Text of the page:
New Mars Forums

Official discussion forum of The Mars Society and MarsNews.com

You are not logged in.

Announcement

Announcement: As a reader of NewMars forum, we have opportunities for you to assist with technical discussions in several initiatives underway. NewMars needs volunteers with appropriate education, skills, talent, motivation and generosity of spirit as a highly valued member. Write to newmarsmember * gmail.com to tell us about your ability's to help contribute to NewMars and become a registered member.

#26 2021-05-08 10:55:46

tahanson43206
Moderator
Registered: 2018-04-27
Posts: 6,070

Re: How's the Society doing right now?

This is a follow up on Post #16

The book arrived today ... first impression: "Hefty"  ... Glossy cover ... fine print ... plenty of references ... No mention of NewMars.com ... probably not surprising, but disappointing that 20 years of discussion did not yield at least ** one ** mention in a publication of the Mars Society.

To be continued:

SearchTerm:BookReview of Mars City Competition
SearchTerm:Review of Book of Mars City Competition
SearchTerm:City Million Mars Society Competition

(th)

Offline

#27 2021-05-13 09:35:58

tahanson43206
Moderator
Registered: 2018-04-27
Posts: 6,070

Re: How's the Society doing right now?

New item in the mailbox:

MARS SOCIETY ANNOUNCEMENT
View this email in your browser

Final Mission Summary
Crew 235 (NASA Spaceward Bound Utah)
Mars Desert Research Station

The following is the final summary report of Mars Desert Research Station (MDRS) Crew 235, consisting of educators involved in NASA's Spaceward Bound Utah program.

Generally Speaking, This is How It Went

By Thomas Quayle (Science Lion Simba) and Jen Carver-Hunter

Mission Summary:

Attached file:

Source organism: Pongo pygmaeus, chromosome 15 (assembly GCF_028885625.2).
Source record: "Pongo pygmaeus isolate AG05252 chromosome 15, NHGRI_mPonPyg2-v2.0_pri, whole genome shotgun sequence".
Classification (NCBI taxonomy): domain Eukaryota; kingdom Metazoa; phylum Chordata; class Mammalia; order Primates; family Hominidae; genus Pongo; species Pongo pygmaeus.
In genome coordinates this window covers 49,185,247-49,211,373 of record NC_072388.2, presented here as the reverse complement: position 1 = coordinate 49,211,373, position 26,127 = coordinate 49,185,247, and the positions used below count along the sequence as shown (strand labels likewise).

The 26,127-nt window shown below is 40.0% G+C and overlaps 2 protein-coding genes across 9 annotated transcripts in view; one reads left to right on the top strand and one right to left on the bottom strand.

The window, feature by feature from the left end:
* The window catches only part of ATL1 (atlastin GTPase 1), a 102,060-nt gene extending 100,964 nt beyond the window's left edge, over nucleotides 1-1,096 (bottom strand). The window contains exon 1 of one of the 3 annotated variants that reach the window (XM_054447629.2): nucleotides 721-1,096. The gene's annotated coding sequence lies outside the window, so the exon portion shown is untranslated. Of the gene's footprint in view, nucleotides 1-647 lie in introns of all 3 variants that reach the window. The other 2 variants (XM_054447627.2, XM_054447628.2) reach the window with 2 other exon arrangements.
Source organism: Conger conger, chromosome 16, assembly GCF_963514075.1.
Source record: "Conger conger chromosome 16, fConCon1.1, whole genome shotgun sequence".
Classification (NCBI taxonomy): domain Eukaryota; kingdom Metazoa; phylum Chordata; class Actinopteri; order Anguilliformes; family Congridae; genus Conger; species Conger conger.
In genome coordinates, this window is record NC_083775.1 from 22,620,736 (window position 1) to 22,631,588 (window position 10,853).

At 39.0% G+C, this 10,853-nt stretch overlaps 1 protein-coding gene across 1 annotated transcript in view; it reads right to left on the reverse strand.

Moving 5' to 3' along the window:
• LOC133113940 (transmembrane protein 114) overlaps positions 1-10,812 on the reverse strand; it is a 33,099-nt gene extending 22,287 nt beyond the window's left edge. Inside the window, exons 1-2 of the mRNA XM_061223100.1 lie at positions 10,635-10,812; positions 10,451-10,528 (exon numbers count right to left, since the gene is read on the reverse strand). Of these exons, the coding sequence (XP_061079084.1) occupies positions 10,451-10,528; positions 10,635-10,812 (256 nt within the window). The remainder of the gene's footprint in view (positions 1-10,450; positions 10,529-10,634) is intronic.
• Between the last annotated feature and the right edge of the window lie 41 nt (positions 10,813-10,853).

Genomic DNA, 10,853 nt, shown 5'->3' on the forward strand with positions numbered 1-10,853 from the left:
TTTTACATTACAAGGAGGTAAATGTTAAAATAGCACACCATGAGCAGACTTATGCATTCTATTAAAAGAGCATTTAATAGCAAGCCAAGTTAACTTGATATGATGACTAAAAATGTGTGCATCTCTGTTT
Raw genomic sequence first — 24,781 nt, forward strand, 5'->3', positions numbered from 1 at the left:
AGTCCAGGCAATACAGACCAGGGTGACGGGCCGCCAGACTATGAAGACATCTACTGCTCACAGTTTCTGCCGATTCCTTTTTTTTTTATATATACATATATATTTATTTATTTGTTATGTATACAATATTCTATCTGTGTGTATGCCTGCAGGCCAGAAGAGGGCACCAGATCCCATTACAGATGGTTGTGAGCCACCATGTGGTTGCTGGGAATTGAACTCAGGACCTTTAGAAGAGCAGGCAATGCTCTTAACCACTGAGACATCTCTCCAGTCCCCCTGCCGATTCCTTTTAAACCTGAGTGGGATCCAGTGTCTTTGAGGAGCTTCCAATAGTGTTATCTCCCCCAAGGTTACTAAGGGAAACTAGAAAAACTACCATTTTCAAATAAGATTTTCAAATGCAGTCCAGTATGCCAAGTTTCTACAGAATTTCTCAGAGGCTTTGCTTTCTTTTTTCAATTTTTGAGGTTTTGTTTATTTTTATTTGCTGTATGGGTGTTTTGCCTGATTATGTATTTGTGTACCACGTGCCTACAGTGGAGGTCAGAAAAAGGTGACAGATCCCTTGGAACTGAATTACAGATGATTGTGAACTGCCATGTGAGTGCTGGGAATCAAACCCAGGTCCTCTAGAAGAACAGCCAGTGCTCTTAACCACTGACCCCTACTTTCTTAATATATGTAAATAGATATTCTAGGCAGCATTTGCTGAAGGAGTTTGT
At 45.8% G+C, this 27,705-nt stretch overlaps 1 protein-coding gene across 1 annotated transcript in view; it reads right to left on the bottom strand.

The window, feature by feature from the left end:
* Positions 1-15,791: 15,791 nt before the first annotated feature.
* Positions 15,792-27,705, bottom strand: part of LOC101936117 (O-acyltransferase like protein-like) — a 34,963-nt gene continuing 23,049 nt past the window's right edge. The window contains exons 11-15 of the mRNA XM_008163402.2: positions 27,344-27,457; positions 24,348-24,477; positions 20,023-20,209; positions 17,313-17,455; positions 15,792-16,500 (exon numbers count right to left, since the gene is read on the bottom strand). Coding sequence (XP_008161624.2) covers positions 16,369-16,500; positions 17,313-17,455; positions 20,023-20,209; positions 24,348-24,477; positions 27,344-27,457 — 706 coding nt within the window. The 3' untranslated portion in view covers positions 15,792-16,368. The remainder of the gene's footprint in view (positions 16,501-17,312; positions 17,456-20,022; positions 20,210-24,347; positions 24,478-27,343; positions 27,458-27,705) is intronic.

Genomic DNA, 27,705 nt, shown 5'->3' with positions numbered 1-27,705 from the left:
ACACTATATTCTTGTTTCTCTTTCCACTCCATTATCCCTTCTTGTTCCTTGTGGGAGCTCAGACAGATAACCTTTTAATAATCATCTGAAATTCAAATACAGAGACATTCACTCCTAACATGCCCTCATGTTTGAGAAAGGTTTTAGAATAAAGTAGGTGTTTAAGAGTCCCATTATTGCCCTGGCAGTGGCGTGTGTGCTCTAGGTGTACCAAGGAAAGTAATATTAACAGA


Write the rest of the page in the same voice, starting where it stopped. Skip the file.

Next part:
At the start of our mission, nine strangers came together with different hopes and expectations, all with the same end goal – come together with other like-minded individuals within the education community and emerge with new skills or ideas. Amazingly, every step of our journey together built the outcome that would meet and exceed everyone’s expectations.

Many of the crew interactions and experiences have been recorded in the journal reports that have been submitted each day of the mission. This report will focus on the accomplishment of our mission goals, which included completing a microbiology experiment and geologic fieldwork for collection, comparison, and analysis.

For our microbiology experiment, crew prepared agar, which they used to grow the fungi and bacteria that were swabbed from different areas inside the Hab. After allowing the specimens to incubate for 3 days, crew sorted and categorized the agar to identify the locations that were swabbed. This was done in a blind categorization so both crew teams approached it through flexible problem solving. The first team used a matrix system for identification while the second team used process of elimination and benchmarks to identify the tested locations for each sample. Every crew member felt the microbiology experiment was a success in that it would be transferable to a K-12 classroom environment.